From Cwm-yr-Eglws to Goodwick

Cwm-yr-Eglws ©Nigel Summerley

When my Pembrokeshire.Online colleague Kitty Parsons kindly dropped me off at Cwm-yr-Eglws, I told her that I would walk back along the coast and see her in Goodwick in about three hours.

Four-and-a-half hours later I was still walking…

At least it had finally sunk in with me that making a rough estimate of distance on a flat 0S map leaves one hostage not only to the ups and downs but also to the ins and outs of a path that follows the twists and turns of the North Pembrokeshire coast.

From picturesque Cwm-yr-Eglws the Coast Path winds north along the eastern edge of Dinas Island – not a true Island of course, but it boasts an almost complete circle of shoreline as its juts out from the mainland.

I climbed high above the sea which was glowing a Mediterranean shade of blue in the bright spring sunshine; I looked back to the bay of Cwm-yr-Eglws and then stared down at the jagged contours of Needle Rock.

Needle Rock ©Nigel Summerley

Eventually the path followed the clifftops westward to Dinas Head, where one feels not just as if one is sitting atop a real island but that at any moment that island might float off across the ocean.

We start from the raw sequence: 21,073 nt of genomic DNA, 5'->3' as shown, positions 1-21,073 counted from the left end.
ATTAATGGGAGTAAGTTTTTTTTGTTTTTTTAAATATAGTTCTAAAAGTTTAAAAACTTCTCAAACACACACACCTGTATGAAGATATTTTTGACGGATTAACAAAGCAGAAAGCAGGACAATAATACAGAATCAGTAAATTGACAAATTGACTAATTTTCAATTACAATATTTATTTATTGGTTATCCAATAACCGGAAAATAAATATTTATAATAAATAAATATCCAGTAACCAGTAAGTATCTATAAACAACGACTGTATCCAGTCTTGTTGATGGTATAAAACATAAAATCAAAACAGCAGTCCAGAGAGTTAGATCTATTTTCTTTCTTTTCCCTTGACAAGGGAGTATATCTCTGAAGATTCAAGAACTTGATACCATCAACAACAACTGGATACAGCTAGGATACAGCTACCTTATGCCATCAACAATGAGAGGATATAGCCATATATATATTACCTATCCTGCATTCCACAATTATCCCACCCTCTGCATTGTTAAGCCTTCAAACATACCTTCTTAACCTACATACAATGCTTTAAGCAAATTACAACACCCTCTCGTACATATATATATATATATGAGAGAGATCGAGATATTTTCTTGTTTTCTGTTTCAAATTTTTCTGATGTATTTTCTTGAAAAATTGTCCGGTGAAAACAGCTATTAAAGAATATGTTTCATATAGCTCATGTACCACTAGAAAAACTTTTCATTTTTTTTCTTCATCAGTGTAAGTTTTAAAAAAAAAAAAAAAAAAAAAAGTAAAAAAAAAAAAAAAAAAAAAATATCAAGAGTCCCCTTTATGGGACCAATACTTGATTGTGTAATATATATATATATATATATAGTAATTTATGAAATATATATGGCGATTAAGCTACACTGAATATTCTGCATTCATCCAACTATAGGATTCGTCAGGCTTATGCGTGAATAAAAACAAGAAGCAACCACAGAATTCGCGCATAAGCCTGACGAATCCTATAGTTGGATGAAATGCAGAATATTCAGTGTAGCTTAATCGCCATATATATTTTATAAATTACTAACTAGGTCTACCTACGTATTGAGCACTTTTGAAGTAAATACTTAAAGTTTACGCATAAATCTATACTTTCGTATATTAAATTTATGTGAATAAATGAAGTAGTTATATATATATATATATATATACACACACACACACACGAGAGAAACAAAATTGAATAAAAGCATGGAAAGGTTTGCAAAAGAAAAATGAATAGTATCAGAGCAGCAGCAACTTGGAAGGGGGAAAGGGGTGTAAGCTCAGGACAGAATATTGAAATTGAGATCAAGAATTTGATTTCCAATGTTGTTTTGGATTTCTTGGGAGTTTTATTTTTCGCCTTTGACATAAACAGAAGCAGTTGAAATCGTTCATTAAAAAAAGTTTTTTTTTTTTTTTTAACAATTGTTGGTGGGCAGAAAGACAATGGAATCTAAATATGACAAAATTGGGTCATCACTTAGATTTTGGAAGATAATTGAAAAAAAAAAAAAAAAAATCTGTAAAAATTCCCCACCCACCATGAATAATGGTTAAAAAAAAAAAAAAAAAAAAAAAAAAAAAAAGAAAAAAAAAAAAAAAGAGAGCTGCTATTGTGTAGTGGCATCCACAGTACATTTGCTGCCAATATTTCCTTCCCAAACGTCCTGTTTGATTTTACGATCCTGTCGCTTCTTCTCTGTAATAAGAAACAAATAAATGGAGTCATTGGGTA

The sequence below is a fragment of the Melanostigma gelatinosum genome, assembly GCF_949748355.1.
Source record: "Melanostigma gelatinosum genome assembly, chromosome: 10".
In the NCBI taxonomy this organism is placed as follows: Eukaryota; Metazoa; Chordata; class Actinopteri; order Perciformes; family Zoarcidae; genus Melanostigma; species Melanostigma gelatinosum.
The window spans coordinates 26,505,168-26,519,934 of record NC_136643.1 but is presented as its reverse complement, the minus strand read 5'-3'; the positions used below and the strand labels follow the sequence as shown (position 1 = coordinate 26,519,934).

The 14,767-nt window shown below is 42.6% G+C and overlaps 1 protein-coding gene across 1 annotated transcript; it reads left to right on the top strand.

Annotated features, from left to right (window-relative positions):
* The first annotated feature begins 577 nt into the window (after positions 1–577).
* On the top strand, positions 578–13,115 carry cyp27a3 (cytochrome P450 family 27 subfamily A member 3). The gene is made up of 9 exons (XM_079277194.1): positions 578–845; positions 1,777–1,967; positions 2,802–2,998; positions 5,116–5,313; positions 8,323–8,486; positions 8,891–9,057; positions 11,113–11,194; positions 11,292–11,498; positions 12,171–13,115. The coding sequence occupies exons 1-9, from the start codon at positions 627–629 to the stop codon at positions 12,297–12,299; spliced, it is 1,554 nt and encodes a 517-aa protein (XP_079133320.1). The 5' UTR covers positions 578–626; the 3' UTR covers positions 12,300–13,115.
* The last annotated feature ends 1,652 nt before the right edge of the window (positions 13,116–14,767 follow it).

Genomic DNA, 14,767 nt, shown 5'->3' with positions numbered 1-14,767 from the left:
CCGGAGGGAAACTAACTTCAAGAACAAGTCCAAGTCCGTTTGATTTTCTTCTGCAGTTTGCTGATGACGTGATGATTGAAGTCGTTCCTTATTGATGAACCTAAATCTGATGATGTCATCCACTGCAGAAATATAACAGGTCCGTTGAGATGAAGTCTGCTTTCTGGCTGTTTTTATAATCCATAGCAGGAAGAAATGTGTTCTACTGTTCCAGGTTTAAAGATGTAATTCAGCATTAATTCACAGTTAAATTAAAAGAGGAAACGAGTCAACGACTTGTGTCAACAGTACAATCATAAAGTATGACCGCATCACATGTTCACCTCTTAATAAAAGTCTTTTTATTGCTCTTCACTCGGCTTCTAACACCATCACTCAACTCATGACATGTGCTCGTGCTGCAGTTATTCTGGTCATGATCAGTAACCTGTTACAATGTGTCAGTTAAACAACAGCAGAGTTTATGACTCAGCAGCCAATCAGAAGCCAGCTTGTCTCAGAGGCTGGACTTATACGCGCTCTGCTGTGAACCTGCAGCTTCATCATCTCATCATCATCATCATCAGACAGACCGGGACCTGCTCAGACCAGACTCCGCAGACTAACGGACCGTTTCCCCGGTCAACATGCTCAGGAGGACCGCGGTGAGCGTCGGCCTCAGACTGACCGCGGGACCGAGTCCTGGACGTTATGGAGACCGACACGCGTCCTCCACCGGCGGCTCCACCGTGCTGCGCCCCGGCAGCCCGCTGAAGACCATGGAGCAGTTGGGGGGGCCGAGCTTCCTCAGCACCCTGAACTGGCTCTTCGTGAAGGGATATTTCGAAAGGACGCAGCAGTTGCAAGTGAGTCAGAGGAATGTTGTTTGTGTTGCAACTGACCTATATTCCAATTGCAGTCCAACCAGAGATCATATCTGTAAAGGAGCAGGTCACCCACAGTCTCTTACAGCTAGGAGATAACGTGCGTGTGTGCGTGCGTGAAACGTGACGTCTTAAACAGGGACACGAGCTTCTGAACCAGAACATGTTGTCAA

From Dinas Head I could see far off the tiny-looking ferry in Goodwick harbour getting ready to sail to Ireland.

Atop Dinas Head ©Nigel Summerley

I followed the path around the west side of the “Island” and down to Pwllgwaelod beach for a very brief stop before setting off along the coast again.

From here all the way to Fishguard’s Lower Town the path passes bay after bay, beach after beach, all looking gloriously seductive. Most alluring of all was the deeply set-back Aber Bach, a perfect spot for a meditative rest.

Apart from losing the path for a while when it wound through the holiday homes of Fishguard Bay Resort, the way was straightforward and just a matter of continuing to put one foot in front of the other.

Although by the time I made it back to Goodwick, that was beginning to be easier said than done… I can’t be certain how many miles I had covered, but seldom has a sit down and a cup of tea been so welcome.

Looking east (above) and west (below) ©Nigel Summerley

Nigel Summerley

Nigel Summerley retired from The Oldie magazine to return to freelance journalism. He previously held executive staff jobs at the London Evening Standard, The Daily Telegraph, The Sunday Telegraph and the Daily Express before freelancing for 20 years for newspapers including The Times, The Sunday Times, The Independent, The Guardian and the ‘i’ paper, plus a wide range of magazines. He continues to write about music, travel and health, and blogs at www.nigel-summerley.blogspot.com.

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